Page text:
I just love that term “bitch slap.” It’s so Dynasty—so Linda Evans-vs. Joan Collins—in its ability to describe the backstage catfight taking place amongst media giants eager to secure the first media interview with US Airways Flight 1549 pilot Chesley B. Sullenberger of Danville.
The Huffington Post says: “Katie Couric has landed the first interview with the pilot who safely brought his distressed plane down in the Hudson River–a coup that comes at the expense of her former “Today” show partner Matt Lauer.
The interview with Sullenberger and his crew will be shown February 8 on CBS’ 60 Minutes. Lauer had been promised the first interview live on January 19. But the day before, Sullenberger’s pilots association asked him to postpone interviews while the investigation into U.S. Airways Flight 1549 and its water landing continued.”
Bummer, or however you want to describe the mood at NBC.
Meanwhile, I find this growing media circus around pilot “Sully” and his family to be increasingly interesting—and amusing. By the way, I got nudged into attending the ceremonies in Danville Saturday to welcome back their hometown hero.
If you’ve been living under a rock, Sully is the veteran pilot who safely landed his jet airliner—carrying 155 passengers and crew members—into the Hudson River after both engines were disabled following a collision with a flock of birds.
Despite the postponement, the NBC show said it had a continued commitment with Sullenberger’s family and media adviser to have the first interview.
Guess not. According to NBC News spokeswoman Megan Kopf: “Unfortunately, people close to him have not acted nearly as admirably over the past few days. They gave us their word, and then broke their commitment. We wish Captain Sullenberger the best.”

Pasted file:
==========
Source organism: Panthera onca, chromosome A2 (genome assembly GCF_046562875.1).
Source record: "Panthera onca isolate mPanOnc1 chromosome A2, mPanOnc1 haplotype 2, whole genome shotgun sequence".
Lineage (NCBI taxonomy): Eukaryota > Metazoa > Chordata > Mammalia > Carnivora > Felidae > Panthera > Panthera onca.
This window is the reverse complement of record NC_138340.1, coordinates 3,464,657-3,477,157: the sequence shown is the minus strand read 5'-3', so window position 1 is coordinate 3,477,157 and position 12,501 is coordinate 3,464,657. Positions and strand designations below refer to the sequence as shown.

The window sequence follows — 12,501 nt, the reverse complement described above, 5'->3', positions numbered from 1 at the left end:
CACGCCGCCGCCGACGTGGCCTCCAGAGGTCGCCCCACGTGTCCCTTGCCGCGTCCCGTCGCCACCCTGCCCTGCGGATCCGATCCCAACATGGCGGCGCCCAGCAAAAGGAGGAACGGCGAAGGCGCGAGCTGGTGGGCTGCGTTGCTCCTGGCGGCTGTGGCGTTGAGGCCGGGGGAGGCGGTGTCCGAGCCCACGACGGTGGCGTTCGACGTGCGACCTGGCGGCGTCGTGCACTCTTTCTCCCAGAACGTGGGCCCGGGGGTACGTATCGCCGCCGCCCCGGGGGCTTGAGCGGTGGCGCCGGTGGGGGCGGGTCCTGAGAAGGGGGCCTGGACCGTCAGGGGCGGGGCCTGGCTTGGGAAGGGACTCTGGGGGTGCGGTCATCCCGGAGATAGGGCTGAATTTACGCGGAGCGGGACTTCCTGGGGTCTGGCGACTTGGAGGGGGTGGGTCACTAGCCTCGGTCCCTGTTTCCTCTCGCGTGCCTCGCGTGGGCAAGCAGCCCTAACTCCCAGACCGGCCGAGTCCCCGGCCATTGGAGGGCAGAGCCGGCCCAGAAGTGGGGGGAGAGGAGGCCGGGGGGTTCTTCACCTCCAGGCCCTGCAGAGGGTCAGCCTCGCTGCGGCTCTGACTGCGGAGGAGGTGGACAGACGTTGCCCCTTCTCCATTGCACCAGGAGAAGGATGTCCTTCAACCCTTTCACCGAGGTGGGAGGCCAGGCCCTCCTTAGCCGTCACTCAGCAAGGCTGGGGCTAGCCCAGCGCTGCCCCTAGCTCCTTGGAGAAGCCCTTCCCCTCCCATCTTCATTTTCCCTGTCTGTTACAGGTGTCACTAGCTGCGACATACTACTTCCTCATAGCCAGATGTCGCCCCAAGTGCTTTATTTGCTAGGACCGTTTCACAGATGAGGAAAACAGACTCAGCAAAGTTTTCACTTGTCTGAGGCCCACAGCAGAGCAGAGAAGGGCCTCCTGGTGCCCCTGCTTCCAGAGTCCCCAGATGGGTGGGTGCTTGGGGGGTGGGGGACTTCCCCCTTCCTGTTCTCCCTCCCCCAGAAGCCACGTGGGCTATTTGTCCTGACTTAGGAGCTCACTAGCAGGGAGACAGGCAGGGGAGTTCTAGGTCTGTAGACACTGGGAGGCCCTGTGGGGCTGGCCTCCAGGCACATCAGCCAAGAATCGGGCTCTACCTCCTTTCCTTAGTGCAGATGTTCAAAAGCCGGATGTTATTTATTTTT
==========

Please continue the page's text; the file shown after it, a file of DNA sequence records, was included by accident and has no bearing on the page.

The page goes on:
So, now the Today show has no plans now to interview Sullenberger. The Sullenbergers’ media advisor, Alex Clemens of the communications firm Barbary Coast Consulting, confirmed the 60 Minutes interview [with Couric] but said he would have no other comment.
Hmm, so the Sullenbergers have a media advisor, possibly playing fast and loose with commitments to journalists. Too bad for Sully, who acted courageously and gracefully in safely landing that airplane. In the post-heroics aftermath, it doesn’t look good for him–PR-wise, that is–to renege on commitments.
No, I’m not weepy for the loss of this scoop to Matt Lauer or Today. Lauer and Today comprise an organization of big boys and girls who can handle these setbacks.
But, I actually have to agree with that NBC News spokewoman: it’s just not good manners. And I know some people will want my head for even suggesting that the brave, heroic Sully, or people close to him, committed a social faux pas.
I’ll put it this way: A couple times over the years, my son has committed to attending the birthday party of some kid from his class he liked okay, before an invitation to another birthday party, at the same date and around the same time, came from another kid he liked better. Part of me wanted to say, screw it, we’ll let you bow out of your first commitment so you can attend the party you’d really rather attend.
Then, we said, no. You RSVP’ed. You gave your word to Kid No. 1. You gotta stick to that commitment, even if you like him so-so, and you’re thinking the party won’t be as fun as the party given by Friend No. 2.